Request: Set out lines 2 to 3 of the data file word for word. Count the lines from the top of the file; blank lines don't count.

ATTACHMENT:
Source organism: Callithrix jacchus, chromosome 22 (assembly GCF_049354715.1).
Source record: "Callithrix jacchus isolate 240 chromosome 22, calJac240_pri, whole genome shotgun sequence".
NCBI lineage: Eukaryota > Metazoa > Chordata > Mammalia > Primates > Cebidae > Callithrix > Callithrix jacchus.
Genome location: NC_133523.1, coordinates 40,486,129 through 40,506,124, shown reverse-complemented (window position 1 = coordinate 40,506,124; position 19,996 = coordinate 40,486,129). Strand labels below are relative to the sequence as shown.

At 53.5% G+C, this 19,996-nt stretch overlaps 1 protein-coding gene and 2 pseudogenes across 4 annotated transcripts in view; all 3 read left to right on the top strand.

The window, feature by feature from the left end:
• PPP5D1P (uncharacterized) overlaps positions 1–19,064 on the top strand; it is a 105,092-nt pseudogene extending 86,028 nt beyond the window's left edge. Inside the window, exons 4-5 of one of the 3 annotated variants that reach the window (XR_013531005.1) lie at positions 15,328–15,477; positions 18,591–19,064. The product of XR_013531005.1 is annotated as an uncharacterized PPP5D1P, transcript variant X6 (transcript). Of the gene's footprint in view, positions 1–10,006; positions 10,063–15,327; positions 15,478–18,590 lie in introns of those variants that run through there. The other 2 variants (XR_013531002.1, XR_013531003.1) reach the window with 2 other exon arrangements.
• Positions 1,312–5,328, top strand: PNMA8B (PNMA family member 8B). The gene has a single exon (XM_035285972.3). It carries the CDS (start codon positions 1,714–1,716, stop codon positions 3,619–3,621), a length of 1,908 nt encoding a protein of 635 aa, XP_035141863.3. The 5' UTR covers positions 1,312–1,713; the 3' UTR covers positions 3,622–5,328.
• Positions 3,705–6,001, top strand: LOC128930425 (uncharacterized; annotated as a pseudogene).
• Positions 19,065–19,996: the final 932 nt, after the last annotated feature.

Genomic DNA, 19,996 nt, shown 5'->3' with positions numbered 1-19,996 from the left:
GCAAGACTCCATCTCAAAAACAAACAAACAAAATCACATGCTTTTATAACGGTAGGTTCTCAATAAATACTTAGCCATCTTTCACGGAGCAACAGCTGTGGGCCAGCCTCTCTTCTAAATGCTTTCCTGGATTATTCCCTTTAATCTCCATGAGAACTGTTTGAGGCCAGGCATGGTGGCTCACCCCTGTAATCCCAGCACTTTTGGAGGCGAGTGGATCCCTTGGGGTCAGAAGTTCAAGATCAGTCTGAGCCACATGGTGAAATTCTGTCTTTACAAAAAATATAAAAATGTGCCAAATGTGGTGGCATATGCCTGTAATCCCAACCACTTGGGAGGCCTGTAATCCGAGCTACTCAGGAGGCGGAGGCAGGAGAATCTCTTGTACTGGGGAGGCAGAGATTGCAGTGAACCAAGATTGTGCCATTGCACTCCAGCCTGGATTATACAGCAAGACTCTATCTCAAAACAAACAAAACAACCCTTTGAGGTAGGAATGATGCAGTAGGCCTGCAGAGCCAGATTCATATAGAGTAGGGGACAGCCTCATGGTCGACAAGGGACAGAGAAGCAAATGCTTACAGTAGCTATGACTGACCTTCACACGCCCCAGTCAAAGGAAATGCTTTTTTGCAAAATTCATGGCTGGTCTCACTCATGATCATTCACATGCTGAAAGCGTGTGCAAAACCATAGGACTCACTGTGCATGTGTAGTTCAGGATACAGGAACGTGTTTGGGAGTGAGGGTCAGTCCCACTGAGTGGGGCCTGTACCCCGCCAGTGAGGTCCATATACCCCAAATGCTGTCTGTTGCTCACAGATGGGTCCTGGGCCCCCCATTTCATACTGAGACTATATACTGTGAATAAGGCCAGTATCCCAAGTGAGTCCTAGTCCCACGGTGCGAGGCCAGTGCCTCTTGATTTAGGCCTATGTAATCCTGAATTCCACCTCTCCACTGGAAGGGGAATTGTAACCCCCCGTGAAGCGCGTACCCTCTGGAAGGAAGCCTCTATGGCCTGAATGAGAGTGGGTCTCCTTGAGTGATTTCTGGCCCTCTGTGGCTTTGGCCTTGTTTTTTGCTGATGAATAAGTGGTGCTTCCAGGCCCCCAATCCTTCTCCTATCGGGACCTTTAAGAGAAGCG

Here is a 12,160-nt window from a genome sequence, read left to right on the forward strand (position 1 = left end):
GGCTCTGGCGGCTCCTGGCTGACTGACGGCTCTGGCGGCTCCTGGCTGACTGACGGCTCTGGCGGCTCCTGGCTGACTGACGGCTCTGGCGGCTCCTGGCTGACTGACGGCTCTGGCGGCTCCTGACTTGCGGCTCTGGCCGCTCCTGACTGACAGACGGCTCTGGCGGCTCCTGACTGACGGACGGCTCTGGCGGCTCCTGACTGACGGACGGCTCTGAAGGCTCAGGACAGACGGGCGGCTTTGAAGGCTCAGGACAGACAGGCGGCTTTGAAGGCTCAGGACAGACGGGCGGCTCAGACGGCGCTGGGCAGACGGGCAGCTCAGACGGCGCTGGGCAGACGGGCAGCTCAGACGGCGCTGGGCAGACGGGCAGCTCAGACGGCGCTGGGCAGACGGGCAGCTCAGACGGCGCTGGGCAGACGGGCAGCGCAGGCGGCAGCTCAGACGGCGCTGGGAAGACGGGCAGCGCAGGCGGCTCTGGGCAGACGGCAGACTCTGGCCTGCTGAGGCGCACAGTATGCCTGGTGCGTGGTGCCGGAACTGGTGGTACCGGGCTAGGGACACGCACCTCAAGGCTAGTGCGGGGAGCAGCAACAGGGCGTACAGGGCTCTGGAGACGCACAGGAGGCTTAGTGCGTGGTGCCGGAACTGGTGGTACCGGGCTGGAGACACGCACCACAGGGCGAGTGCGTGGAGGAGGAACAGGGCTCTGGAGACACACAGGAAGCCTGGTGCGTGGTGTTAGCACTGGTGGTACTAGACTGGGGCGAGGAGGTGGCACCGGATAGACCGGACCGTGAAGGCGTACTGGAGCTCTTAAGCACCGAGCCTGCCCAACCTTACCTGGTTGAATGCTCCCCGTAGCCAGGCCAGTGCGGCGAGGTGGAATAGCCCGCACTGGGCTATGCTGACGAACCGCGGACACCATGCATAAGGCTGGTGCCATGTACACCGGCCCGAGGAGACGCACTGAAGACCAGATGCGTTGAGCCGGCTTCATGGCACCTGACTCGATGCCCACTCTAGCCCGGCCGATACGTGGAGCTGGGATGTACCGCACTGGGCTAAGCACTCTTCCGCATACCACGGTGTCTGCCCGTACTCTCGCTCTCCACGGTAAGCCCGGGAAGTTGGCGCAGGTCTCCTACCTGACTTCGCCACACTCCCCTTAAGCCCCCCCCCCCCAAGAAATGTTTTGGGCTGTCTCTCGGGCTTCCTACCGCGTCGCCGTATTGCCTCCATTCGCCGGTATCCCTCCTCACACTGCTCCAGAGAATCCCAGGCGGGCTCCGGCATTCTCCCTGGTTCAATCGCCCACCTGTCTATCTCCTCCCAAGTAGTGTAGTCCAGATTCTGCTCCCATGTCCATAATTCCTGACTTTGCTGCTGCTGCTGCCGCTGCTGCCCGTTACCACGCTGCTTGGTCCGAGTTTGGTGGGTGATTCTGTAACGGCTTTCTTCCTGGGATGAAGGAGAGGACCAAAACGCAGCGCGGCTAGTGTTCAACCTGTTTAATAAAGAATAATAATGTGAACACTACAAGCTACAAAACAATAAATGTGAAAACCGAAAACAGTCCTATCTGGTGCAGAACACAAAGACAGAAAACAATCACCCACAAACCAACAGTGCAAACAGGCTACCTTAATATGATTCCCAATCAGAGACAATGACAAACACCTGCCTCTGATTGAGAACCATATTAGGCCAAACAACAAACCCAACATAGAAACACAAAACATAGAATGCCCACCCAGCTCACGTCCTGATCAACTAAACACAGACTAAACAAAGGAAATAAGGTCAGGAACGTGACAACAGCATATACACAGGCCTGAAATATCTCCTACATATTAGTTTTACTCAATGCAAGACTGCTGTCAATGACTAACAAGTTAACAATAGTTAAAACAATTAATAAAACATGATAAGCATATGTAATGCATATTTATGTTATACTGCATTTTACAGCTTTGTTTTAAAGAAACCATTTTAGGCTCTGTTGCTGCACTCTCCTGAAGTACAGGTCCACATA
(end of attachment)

Source record: "Callithrix jacchus isolate 240 chromosome 22, calJac240_pri, whole genome shotgun sequence".
NCBI lineage: Eukaryota > Metazoa > Chordata > Mammalia > Primates > Cebidae > Callithrix > Callithrix jacchus.